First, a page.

Flex Pumps for road (shown) and MTB have a short flexible hose that slides out. Road pump is Presta only and should get up to 120psi. MTB version has a dual valve head with larger volume and dual pistons that move in both directions to deliver more air per stroke. Retail should be around $35-$40, available end of month.
Also new Air Tool MTB high volume floor pump (green). The goal was to be able to seat any tubeless tire. The massive gauge only goes to 70 and it has a pressure relief button on the handle to make it very easy to get your psi just right. Good for cyclocross, too.
The new UHP Airtool floor pump (silver, third from left) was designed with their Autosag in mind. So yes, this is a shock specific floor pump. To set Autosag shocks, you simply pump the shock to 300psi, sit on the bike and hit the release valve. To get it up to 300psi, the UHP makes short work of it, and the high pressure hose (good for 2,500psi!!!) is super flexible and all but impervious to shock oil, which can degrade the hoses on standard pumps. The head threads on with a second seal that threads separately to close the shock’s seal so you don’t lose pressure when you remove the hose. Bleed valve, too, let’s you fine tune your shock pressure and release pressure from the hose before you remove it.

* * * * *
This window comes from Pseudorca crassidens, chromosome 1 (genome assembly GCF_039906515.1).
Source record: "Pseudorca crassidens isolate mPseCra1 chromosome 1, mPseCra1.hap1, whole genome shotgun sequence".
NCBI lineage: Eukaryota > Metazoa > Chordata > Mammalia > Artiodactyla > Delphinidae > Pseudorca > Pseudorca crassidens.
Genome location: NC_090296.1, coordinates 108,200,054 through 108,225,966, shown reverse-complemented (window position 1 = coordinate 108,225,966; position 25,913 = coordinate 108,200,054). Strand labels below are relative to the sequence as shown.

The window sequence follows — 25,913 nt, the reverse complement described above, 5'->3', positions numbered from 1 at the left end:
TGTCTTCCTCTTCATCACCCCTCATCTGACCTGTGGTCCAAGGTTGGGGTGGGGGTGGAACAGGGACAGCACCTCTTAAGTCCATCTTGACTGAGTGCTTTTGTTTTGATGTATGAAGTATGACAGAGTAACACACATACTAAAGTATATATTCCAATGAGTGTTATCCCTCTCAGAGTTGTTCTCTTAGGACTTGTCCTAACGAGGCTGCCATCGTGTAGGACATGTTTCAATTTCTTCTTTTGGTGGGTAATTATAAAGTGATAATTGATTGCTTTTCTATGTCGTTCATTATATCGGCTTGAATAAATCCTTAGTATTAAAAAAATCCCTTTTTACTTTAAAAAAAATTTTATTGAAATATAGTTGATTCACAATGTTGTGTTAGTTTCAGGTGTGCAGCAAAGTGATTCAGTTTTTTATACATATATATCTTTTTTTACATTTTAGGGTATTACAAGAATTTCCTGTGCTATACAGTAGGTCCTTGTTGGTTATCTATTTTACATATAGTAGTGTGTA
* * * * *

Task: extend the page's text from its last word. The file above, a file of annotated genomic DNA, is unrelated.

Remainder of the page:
Airtool Pro (black, far right in lineup) gets a new die cast alloy handle and a more brushed, classic finish.
COMPUTER & POWER MEASUREMENT
Speedzone Expert is a new ANT+ computer that mounts inside their stems or on your bar. The Expert model comes with wireless computer syncing for Mac and PC and has an altimeter. The Comp gets everything but the latter two features, and both claim to be the smallest, lightest power reading ANT+ computers on the market. Because they’re ANT+, both will read data from other brands, too. It runs off a standard coin button battery Now, if they only had GPS…
The new Quarq power meter spiders for their cranksets are finally available. They use Quarq’s updated, smaller electronics part with easier to replace battery. All electronics are inside the spider for better weatherproofing. It’ll be retrofittable to their S-Works cranksets in both 110 and 130 BCD. Full specs are in this post.
Carbon Aerobar and Aerostem originally spec’d on the Shiv, it’s now available aftermarket. Comes with elbow pads and carbon ski pole shaped extensions.
It includes a parts kit that lets you raise the aero extensions and arm rests up to 50mm in 5mm increments. There’s 90mm of width adjustment, too. Retail for the kit is $575.
Main piece weights are 309g (bar), 278g (stem) and 136g (extensions).
Alloy version comes in at $200 and has all the same parts (except stem) and adjustment but uses a regular OS stem. Branding on both is almost non-existent, which makes it easy to put it on any brand bike without looking out of place.
The new Chisel full monocoque carbon fork will come in matte and gloss black for aftermarket, or color-matched on the Stumpjumper HT.
630g with uncut steerer.